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PROPERTY

Property buying rules for international residents in Vienna

Buying a home in another country – even as a resident – can be a tricky process. Here’s what you need to know about buying property in Vienna as a foreigner.

Vienna pictured in summer. Photo by Arno Senoner on Unsplash
There are specific rules for foreigners that want to buy property in Vienna. Photo by Arno Senoner on Unsplash

Vienna is famous for having affordable housing and a stable rental market.

This is part of the reason why Austria’s capital regularly tops the best place to live lists and also why so many international residents choose to make the city their home.

But what about buying property as a foreigner in Vienna? 

Here’s what you need to know before jumping into the property market. 

FOR MEMBERS: EXPLAINED: Why Austria’s rising property prices are causing alarm

Who is classed as a foreigner in Austria?

Foreign nationals are defined by the Austrian Federal Government as those that do not have Austrian citizenship.

When it comes to buying property, there are varying rules for different foreigners, mostly depending on whether someone is from an EU country or not (rather than whether they have an Austrian passport). 

Property buying rules for EU and EEA citizens

In Austria, it’s relatively easy for citizens from EU and EEA countries and Switzerland to buy property as a foreigner.

This is because these citizens are granted the same rights as Austrian nationals under EU law.

So this means whether you are an EU citizen already living in Vienna as a resident, or you simply want to purchase an investment property in the city, it is possible.

READ MORE: REVEALED: Where in Europe have house prices and rent costs increased the most?

Rules for third country nationals

The term ‘third country nationals’ refers to anyone who is not from an EU member state, an EEA (European Economic Area) country (Iceland, Liechtenstein and Norway) or Switzerland. 

For this group it becomes more difficult to buy property in Vienna – even for permanent residents.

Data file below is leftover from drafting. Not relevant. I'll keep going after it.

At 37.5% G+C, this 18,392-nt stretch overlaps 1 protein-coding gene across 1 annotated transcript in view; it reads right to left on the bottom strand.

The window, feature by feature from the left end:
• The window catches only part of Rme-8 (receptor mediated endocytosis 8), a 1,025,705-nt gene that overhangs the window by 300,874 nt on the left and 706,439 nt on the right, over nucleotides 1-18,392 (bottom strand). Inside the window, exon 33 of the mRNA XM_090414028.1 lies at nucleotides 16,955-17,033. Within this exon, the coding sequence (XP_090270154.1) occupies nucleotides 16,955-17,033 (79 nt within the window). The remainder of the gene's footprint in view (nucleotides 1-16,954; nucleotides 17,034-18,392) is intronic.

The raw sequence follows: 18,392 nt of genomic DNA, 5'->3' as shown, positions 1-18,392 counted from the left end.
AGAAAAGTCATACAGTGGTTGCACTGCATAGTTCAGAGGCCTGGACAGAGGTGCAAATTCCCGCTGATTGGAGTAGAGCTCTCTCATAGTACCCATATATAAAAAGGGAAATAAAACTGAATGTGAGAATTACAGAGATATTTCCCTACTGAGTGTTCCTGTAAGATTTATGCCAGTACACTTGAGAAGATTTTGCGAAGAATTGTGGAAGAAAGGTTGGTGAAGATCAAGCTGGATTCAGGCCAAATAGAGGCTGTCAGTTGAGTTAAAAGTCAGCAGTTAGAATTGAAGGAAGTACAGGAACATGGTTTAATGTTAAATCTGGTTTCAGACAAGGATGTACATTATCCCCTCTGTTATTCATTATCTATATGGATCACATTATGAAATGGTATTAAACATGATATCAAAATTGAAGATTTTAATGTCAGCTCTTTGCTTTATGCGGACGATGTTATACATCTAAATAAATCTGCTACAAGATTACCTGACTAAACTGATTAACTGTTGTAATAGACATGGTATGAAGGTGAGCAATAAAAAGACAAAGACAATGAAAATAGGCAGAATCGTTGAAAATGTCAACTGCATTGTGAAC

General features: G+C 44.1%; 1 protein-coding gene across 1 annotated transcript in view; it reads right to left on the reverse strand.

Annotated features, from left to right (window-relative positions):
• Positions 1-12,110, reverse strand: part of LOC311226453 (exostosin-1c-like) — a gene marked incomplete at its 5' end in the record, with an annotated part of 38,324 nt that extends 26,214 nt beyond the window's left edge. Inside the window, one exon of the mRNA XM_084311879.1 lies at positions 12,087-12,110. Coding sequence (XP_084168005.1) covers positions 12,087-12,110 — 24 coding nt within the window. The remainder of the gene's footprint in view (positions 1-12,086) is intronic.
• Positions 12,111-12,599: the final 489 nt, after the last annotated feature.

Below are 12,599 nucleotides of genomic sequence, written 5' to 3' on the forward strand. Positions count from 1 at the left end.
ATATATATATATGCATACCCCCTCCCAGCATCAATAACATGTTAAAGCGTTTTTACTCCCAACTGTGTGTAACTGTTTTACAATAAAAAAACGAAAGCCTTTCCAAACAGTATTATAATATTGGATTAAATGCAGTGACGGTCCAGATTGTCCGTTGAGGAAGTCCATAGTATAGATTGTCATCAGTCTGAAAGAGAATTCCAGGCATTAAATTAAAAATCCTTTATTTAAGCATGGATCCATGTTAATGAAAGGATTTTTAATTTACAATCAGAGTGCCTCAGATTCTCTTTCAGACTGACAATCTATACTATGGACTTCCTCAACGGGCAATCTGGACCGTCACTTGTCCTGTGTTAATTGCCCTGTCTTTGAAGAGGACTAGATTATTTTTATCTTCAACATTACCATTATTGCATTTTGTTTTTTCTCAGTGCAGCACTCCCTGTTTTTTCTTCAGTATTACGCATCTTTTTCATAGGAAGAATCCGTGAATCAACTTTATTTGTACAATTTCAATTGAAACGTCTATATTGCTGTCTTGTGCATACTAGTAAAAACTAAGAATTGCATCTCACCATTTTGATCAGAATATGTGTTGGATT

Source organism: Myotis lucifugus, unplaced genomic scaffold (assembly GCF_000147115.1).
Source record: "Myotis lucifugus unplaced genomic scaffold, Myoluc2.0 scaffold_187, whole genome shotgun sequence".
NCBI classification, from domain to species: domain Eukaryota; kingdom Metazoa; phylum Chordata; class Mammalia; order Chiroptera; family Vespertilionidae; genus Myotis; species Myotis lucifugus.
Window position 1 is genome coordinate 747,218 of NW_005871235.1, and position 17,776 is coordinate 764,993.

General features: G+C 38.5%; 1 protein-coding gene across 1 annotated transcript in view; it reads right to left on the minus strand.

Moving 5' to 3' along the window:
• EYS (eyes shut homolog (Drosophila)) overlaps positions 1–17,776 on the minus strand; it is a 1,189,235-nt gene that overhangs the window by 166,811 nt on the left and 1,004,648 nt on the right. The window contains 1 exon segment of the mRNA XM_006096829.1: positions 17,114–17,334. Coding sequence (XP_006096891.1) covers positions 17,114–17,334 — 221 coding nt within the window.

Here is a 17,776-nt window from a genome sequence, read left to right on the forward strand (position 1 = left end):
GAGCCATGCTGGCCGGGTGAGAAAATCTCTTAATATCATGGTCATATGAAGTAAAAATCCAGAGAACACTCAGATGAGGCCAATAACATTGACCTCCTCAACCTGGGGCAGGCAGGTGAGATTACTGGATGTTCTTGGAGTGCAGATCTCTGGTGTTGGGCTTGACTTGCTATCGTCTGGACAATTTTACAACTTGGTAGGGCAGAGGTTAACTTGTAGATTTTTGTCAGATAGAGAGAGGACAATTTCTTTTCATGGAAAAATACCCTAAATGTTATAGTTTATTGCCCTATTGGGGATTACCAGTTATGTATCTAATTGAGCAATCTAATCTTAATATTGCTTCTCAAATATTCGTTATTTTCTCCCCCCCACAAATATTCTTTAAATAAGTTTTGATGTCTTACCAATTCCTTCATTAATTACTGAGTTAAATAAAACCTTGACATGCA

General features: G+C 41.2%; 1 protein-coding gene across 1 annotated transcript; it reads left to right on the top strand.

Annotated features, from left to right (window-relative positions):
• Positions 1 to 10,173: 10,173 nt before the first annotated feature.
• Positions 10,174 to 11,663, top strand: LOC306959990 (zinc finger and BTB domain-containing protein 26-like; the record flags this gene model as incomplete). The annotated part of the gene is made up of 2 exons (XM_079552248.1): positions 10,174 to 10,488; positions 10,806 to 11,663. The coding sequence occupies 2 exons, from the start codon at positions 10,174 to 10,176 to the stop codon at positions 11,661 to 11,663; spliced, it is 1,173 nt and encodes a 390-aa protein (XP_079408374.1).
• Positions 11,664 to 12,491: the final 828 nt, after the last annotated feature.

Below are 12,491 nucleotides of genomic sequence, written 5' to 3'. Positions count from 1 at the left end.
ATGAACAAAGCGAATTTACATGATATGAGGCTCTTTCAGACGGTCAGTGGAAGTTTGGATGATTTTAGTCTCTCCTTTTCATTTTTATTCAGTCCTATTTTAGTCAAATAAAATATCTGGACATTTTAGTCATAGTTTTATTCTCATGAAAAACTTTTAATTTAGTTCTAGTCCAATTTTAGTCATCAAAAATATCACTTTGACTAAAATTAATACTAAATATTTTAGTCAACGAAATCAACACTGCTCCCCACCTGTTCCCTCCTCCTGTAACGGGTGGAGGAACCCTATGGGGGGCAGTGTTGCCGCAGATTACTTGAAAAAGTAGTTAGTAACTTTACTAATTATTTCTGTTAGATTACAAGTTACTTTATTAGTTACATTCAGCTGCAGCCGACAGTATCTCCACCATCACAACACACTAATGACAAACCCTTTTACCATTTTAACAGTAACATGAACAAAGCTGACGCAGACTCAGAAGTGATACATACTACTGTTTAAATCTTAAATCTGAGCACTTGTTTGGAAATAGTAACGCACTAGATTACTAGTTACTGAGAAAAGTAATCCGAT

In principle, any permanent residents from a third country in Austria have to go through an authorisation process to gain a special permit to buy property

The reason for the special permit is to ensure there is sufficient housing available for Austrian citizens and to avoid surging property and land prices from interest by overseas buyers.

But in Vienna, the rules are slightly more relaxed than the national laws, making the process easier for some Viennese residents.

What is different in Vienna?

The rules for foreigners buying property in Austria are regulated by the Foreign Nationals’ Property Acquisition Act of each province, which is why property buying rules vary across Austria.

In Vienna, the key difference is that if a married couple is buying property and one spouse is an Austrian citizen, they do not have to go through the authorisation process to get a permit.

But for couples in Vienna where both partners are international residents, or non-EU individuals, the authorisation process still applies.

However, Vana Doranovic, an estate agent at Tristar, told The Local in a previous article: “In practice, we very often broker apartments in Vienna to non-EU citizens, and we have yet to experience a rejection from the Grundverkehrskommission.”

FOR MEMBERS: How can British second home owners spend more than 90 days in Austria?

Brits with an Article 50 Card

British people currently living in Vienna as a resident will come under one of two categories – those with an Article 50 Card and those without.

For those in possession of an Article 50 Card – a post-Brexit residency permit that grants British people living in Austria before December 31st 2020 pre-Brexit rights – they are still treated the same as those from EU member states. 

As a result, there is no need to apply for the special permit to purchase property in Vienna, or anywhere else in Austria. This was further confirmed to The Local by the British Embassy in Vienna, and the UK government recently issued a notification in its official Living in Austria guide.

But for any British people that have moved to Vienna in post-Brexit times, they will be considered as third country nationals and so subject to the country’s property buying rules for foreigners.

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PROPERTY

Where to find property in Austria for under €100k

Austria is not known for being a cheap country and property prices are higher than in some other European countries, but it's still possible to find property bargains, some for even under €100k.

Where to find property in Austria for under €100k

Property prices are rising in much of Europe, and Austria is no exception.

The graph below from the European Union’s statistical agency Eurostat shows the sharp upwards trajectory over the past few years with property price increases in Austria outpacing those in the European Union  as a whole.